The kid was probably pretty smart, if he was in Calculus at his age, but he better sit up and pay attention if he wanted to pass the course.
For a second he thought he saw a flash of blue; he jumped in his seat, startled. He looked closer at the freshman, but there was nothing there but a shining beetle crawling along his neck. The window had probably been left slightly open.
A few of his classmates turned to him, glaring at him for causing a commotion. A few shushed him. The freshman turned his head over, and they caught each other’s eye.
The junior was in the class. His brow was again a single, crumpled line. Bart pictured himself rubbing at that brow, trying to flatten it and see what the guy’s face really looked like.
Bart tried to lift a hand to wave at him, but it was difficult. Since gym class when he outran everyone, his whole body was disobedient, had a mind of its own. And it ached, oh did it ever. He managed to lift his left hand an inch, and twitch it a little, before it fell. The action made his vision go white.
His eyes rolled closed. The teacher spoke to the class. Yesterday he was three steps ahead, but today he was four steps behind. The world was running off without him…
He drifted off to the sound of functions and the slight glow of the junior’s blue hoodie in the afternoon sunlight. Something in him hummed in contentment.
Jaime kicked his shoes down the hall when he came home, and sat against the door for an hour, thoughts rattling and echoing through his vacant head.
There was still that unsettling feeling that he was being stood up, or rejected outright. He glanced around the living room of his empty house and found himself waiting; for one of the doors to open, or the doorbell, or the sound of the stove turning on. There was nothing.
Outside, inside, Jaime was alone.
He sighed and dragged himself to the kitchen. He had some rice and cheese left over from yesterday. He was not in the mood to cook tonight.
Bart opened his hand, twisted his fingers. He closed his hand. Opened it.
His feet hurt. His legs burned. There were cracks in his bedroom ceiling…
He tried to set the alarm on the clock earlier. An exercise in futility. He and his body would need to be on better terms in the morning.
‘Ever notice that nobody really talks to anyone else here?’ the junior had said.
There was something to that. He was so tired; he couldn’t get up the momentum to puzzle out why it mattered.
Bart put his left hand to his face. He covered both of his eyes, sliding them closed.
This was rotten like a corpse. Any minute he’ll wake up spitting ash.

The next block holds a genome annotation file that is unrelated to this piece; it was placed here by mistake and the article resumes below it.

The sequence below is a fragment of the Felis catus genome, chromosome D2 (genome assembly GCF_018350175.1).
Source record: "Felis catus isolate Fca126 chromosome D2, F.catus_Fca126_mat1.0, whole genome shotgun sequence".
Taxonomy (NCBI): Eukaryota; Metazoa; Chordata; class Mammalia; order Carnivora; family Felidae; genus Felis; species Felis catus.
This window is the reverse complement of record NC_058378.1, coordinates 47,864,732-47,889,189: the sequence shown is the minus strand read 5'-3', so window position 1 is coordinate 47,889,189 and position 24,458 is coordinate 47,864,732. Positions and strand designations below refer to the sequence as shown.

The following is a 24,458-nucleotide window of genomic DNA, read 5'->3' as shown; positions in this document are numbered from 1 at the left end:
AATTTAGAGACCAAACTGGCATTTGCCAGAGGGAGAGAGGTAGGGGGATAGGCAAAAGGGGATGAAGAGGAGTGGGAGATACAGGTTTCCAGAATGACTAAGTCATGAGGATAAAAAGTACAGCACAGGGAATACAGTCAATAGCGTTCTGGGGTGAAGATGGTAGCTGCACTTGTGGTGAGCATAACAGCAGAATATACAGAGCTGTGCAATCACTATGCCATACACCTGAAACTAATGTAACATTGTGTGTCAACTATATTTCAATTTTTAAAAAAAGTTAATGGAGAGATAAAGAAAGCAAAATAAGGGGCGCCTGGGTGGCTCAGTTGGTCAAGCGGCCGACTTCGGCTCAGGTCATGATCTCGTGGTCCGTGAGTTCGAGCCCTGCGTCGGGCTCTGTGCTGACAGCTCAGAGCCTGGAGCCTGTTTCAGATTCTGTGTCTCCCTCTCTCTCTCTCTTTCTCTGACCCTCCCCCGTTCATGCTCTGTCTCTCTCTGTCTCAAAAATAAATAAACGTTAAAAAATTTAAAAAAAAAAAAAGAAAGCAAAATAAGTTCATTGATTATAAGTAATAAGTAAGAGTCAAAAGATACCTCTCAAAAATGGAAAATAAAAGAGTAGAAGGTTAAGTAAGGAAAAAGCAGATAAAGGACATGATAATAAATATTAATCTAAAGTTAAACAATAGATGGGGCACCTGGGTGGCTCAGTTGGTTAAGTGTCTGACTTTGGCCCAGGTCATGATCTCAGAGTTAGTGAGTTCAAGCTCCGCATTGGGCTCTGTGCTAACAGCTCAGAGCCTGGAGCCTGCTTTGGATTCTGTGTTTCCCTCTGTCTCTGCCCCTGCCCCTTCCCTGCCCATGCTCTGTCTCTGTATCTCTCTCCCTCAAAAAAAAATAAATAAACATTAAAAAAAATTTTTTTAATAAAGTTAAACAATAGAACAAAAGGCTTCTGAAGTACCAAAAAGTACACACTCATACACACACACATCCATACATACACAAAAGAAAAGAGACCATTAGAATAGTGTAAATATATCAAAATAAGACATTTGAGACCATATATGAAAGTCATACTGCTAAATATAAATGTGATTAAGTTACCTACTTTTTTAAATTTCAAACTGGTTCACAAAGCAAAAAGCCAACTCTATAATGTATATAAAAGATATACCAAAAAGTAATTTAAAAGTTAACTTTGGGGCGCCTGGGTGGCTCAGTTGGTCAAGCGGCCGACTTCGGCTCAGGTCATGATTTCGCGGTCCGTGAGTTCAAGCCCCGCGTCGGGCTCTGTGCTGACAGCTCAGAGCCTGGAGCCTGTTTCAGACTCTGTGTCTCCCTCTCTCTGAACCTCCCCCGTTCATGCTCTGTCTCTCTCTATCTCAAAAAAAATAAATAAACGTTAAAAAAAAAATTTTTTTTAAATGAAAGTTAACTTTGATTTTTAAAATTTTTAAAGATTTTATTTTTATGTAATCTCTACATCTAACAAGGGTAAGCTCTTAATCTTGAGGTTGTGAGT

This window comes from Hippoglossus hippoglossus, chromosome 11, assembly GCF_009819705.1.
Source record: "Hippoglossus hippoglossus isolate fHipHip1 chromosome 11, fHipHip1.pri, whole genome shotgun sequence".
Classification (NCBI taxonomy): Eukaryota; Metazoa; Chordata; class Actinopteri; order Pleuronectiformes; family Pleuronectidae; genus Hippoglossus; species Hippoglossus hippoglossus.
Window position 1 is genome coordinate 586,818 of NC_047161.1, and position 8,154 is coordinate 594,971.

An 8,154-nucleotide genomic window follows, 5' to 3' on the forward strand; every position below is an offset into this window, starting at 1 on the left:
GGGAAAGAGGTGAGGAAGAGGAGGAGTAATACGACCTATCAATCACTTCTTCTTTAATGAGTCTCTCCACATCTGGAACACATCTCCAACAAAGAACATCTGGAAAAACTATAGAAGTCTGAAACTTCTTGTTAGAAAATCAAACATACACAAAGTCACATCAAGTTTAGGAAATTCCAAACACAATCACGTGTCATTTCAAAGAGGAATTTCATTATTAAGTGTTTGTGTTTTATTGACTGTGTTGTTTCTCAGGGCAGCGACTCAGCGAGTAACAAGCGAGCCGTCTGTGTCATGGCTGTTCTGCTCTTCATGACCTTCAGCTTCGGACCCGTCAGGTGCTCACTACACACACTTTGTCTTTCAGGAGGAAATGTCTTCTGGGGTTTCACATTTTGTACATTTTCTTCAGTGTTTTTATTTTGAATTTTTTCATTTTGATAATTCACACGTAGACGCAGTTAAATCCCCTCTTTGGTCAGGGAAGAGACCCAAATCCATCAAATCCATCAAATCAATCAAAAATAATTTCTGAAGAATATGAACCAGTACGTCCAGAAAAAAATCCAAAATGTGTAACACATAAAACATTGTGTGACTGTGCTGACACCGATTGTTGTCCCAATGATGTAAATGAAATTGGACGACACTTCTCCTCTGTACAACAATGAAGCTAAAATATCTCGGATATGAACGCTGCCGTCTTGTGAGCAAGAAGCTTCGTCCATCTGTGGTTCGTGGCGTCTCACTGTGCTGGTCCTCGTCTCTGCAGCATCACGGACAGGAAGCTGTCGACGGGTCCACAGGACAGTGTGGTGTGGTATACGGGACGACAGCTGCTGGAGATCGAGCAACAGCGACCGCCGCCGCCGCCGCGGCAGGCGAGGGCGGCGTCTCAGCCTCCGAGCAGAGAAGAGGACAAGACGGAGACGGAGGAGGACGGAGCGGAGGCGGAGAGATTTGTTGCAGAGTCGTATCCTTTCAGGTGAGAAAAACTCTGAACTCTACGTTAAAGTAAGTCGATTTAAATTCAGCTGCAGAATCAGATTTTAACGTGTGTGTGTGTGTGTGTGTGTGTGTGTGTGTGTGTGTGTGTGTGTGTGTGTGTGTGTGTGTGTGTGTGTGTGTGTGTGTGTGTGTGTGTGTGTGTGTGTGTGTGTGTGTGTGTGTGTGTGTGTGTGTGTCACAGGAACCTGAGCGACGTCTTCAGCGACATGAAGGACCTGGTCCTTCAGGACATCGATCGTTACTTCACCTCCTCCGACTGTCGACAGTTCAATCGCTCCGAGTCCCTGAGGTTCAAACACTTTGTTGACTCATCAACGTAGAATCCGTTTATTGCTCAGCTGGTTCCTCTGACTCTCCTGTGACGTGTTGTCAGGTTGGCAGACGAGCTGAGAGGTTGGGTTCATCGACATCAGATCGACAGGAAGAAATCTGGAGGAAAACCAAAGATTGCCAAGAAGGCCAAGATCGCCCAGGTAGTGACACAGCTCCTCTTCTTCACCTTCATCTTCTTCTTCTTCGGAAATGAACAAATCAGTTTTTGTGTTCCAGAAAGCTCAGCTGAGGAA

Chapter 2: haven't seen the sun since they hauled me away
The next morning, Jaime woke up cold, and he threw his notebooks at the wall.
His strange feeling from yesterday hadn’t gone away; if anything, it had worsened. He clawed his fingers through his hair and curled into a fetal position, but nothing helped.
He got out of bed and walked through every room in his empty house, though he didn’t know what he expected to find. He circled all the rooms like a hyena. He couldn’t stop scowling.
Even though he ate a lot of food last night and wasn’t hungry, he went to the kitchen and cooked four breakfasts. Halfway through eating the second plate of eggs, he wanted to throw up, but he still felt empty.
Today Bart missed first period entirely. He walked from his first class to his second with a growl in his throat, his feet still aching slightly though the rest of him was better.
The teacher glared at him as he walked through the door, and Bart wanted to throw his hands into the air. You’d think he had never been late to class before.
As he settled in his seat, once again sans any school materials, he frowned. He did have a vague recollection of winning prizes for attendance in the past. Teachers used to put happy faces on his exams and smile at his often-raised hand.
How the hell had he ever managed to do that? He tried to sit up straight in his chair, but the effort immediately exhausted him and he slumped back. He’d ditched the backpack today on purpose, because he didn’t think he could lug that heavy thing around all day. But two days ago he was in this seat furiously taking detailed notes. He’d even brought a textbook. The very idea of bringing a textbook to class made him want to cry himself to exhausted sleep.
He’d carried bigger things before, too. He used to carry babies, if he recalled correctly. He could carry two babies and run them down three flights if stairs and out of a burning building—
Wait, no, when did he ever do that? He had an award from the fifth grade science fair. Someone like him wouldn’t have time to do anything like that.
Besides, the very idea was absurd.